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Synthetic belts (PVC, PU, PE, silicone, rubber)

Synthetic belts are designed as endless belts. Carriers, guide profiles, wavy edges and trimmings can all be welded onto the belt. Synthetic belts are driven by a friction roller/drum motor which is often higher in the middle (camber/crowning).

Figure 1. Example of synthetic belt.

Function Synthetic belts mostly run straight, down or up. Must be food approved. Synthetic belts have a homogenous surface, which is easy to clean. Damaged belts lead to poor hygiene.
Construction The belt needs guidance to stay in place. The belts are made from synthetic material and are often reinforced with textile fibres encapsulated in the belts. It is important that the encapsulated textiles are kept dry as they may otherwise be conducive to the spread of bacteria. Damaged belts lead to poor hygiene (frayed edges). To avoid frayed edges, trimmings can be welded onto the belt. Carriers can be extruded from pure synthetic material or textile reinforced. The latter should always be provided with trimmings.

Cut textile reinforced belts should always be sealed.

In connection with curve conveyors, special attention must be paid to the machine design. An extruded, purely synthetic guide profile can be welded to the backside of the belt for guidance.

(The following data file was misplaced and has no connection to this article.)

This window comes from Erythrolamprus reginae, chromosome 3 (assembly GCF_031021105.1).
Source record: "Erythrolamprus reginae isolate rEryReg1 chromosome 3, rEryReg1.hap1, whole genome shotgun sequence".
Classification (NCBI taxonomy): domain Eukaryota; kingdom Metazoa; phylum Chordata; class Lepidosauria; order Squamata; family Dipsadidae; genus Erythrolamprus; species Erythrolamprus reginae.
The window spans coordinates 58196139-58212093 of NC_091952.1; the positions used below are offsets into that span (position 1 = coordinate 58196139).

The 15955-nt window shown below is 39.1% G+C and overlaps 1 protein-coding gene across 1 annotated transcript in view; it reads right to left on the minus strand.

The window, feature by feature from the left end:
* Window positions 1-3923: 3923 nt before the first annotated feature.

Cleanability The belts are easy to clean as long as they are not damaged. Cleaning can be carried out manually or automatically through CIP (Cleaning In Place). The design must allow the release of the initial tension so that the belt can be removed or lifted and cleaned on the underside.

It must be possible to dismount the belt for cleaning, when it is supported by a plate. It cannot be cleaned from below and from both sides unless it is dismounted.
Service/maintenance Check the construction for impurities to avoid restricted guidance of the belt. Make sure that the initial tension of the belt is correct to avoid drive drum slippage. Ensure that the tensioning during operation is correct, that the tensioning sections are intact and fully functional, and that all rotating components (drive drum, tail and return roller) are clean and functional. Check the belts for damage.

The following figures show examples of modular belts and attention points in terms of hygiene.

Figure 2 and 3. Good edge seals.

Figure 4 and 5. Extruded synthetic carriers are an advantage in terms of hygiene. They have no crevices/pockets where impurities may settle, and they are easy to clean.

Figure 6. Cut textile reinforced carrier. The seal
is broken and represents a hygiene risk. Should
be resealed.
Figure 7. The edge sealing has been removed, and
the belt is fraying, which represents a hygiene risk.
Should be resealed.

Figure 8. Damaged belt due to wear. The coating is worn off and there is direct contact with the textile reinforcement, which is a hygiene risk. The belt must be replaced to ensure a sealed/uniform surface that will not be conducive to bacterial growth, and which can be easily cleaned.


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